• Gross: The World Needs More Subprime Loans

    What the world needs right now is more subprime lending—a lot more of it. Yes, I know that in the public imagination, subprime lending is the scourge responsible for crippling the U.S. financial system. The massive extension of credit to people who lacked extensive credit histories and documented wages seems, in hindsight, supremely stupid. But far from the madding, depressed crowds of Wall Street, billions of people are starving for credit.Lending tiny sums to people who live on a few dollars a day—street vendors in New Delhi, goatherds in Kenya—doesn't carry the glamour or financial rewards of haute banque. And compared with efforts to vaccinate children, or build dams, it seems like an exercise comparable to shooting pellets at a runaway rhinoceros. But in an era when a great deal of foreign aid has been wasted, or fallen into the hands of corrupt officials, microlending has built a track record of effective poverty relief. Microcredit pioneer Muhammad Yunus, who founded...
  • How Paulson Became the New Face of Capitalism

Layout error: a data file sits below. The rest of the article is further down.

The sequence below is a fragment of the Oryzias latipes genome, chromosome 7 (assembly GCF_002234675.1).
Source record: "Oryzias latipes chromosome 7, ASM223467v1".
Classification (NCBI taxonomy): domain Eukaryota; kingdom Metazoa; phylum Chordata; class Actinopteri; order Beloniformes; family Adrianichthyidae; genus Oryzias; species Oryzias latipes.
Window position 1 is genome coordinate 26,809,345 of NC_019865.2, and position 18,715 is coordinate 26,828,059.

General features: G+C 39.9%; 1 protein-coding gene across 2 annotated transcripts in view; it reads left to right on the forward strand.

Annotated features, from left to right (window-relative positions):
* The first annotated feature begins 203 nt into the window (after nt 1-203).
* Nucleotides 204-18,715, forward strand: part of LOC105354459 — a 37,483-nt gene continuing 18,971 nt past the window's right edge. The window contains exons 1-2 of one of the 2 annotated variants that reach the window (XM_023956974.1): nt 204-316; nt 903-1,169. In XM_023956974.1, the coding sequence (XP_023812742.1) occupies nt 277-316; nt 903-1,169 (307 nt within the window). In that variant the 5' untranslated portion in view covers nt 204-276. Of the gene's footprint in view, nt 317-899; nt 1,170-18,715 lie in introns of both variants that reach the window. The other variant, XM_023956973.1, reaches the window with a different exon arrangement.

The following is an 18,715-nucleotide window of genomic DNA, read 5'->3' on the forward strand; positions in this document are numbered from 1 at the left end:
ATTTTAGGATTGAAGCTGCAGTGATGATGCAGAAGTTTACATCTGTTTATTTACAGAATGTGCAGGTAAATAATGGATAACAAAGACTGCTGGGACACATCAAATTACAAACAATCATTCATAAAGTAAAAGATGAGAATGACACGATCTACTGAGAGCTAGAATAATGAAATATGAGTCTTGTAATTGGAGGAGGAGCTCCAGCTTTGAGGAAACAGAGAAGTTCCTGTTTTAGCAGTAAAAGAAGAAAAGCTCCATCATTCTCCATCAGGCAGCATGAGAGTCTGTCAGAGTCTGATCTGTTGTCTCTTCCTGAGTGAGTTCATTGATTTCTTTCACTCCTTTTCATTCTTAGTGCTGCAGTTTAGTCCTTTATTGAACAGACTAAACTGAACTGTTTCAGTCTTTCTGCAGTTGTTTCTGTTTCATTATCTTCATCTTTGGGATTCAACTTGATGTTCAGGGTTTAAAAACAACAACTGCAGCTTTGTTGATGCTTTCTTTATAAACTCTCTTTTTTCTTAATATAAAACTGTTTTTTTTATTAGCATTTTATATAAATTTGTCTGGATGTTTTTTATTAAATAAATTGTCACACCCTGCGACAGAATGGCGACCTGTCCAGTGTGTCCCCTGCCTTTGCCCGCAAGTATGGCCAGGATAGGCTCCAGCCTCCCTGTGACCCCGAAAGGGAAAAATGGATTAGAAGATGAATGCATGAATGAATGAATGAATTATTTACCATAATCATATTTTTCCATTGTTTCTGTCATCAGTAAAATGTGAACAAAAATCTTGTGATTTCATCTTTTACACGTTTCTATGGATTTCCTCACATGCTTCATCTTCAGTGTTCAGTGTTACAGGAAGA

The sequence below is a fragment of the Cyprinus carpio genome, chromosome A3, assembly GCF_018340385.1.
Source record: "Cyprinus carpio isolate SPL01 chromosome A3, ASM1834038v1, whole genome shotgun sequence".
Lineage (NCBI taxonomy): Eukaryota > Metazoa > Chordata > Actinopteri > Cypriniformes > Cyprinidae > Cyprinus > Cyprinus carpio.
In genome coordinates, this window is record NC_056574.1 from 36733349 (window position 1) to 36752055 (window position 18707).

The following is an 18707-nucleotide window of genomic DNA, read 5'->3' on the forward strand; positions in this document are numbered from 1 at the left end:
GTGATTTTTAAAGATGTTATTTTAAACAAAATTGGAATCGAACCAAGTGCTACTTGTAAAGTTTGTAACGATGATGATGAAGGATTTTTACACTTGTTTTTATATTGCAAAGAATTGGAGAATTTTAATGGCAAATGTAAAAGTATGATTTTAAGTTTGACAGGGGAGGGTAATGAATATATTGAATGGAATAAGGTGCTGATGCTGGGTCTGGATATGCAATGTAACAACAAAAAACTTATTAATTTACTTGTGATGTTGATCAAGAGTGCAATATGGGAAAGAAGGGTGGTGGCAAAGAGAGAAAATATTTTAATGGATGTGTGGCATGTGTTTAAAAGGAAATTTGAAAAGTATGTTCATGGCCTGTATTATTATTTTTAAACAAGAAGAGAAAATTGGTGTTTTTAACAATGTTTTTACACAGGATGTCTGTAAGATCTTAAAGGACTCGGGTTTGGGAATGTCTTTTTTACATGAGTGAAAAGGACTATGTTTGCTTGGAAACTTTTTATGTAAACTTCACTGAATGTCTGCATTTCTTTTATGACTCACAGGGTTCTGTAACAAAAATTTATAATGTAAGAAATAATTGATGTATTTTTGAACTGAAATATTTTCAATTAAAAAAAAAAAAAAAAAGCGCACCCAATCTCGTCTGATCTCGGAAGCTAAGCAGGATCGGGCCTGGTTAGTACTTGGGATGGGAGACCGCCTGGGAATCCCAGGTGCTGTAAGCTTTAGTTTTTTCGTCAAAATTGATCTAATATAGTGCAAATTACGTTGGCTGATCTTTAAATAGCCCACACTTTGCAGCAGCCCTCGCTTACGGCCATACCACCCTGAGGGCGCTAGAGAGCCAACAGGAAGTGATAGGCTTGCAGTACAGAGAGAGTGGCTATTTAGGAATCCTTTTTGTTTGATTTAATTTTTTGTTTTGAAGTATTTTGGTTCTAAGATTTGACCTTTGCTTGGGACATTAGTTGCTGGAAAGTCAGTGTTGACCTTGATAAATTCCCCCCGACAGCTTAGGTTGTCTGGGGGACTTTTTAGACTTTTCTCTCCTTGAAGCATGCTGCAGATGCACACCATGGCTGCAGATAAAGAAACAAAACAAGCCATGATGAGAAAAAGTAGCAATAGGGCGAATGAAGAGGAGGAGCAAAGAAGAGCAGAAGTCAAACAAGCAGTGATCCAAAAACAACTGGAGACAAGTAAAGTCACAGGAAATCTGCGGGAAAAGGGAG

Treasury Secretary Hank Paulson has a radical game plan for beating America's financial crisis. This former investment banker may be the right man at the right time.
  • Let’s Rally Around the Green Flag

    In "Hot, Flat, and Crowded," New York Times columnist and globalization exponent Thomas Friedman pleads for Americans to wake up to the perils and opportunities of an emerging resource-strapped world. The author comes across as a blend of Will Rogers, Jack Welch and Norman Vincent Peale—a plain-spoken citizen outraged at the bullheadedness of U.S. politicians, yet optimistic about the power of ingenuity and finely crafted policy to avert disaster. ...
  • Why McCain's Gas Tax Flopped, But Drilling Stuck

    John McCain's proposal for a gas-tax holiday went over like a ton of bricks. But his proposals to open up the continental shelf for drilling have struck a chord. A recent CBS/New York Times poll showed that Americans back offshore drilling, 62-28; a bipartisan group of senators is at work on a compromise, and House Speaker Nancy Pelosi has signaled openness to the issue. Expect to hear a continuous chorus of "Drill here, drill now" in Minneapolis this week. But as a short-term fix, offshore drilling is just as lame as a gas-tax holiday. Exploring off the beaches of south Florida won't bring new supplies to the market for several years. And when offshore oil does arrive, the amounts will be so small compared with global demand that they won't have much impact on the price we pay. So why has drilling resonated? NEWSWEEK's economics expert Daniel Gross offers five theories: ...
  • Cold Cash, Not Cold War

    How Russia's new economic ties to the West diminish the possibility of a violent confrontation with the U.S.
  • Are Big Name Universities Worth the Money?

    Sticker shock: it's really both. Families who pay huge bills for college educations can take some consolation knowing the degrees yield lifelong dividends.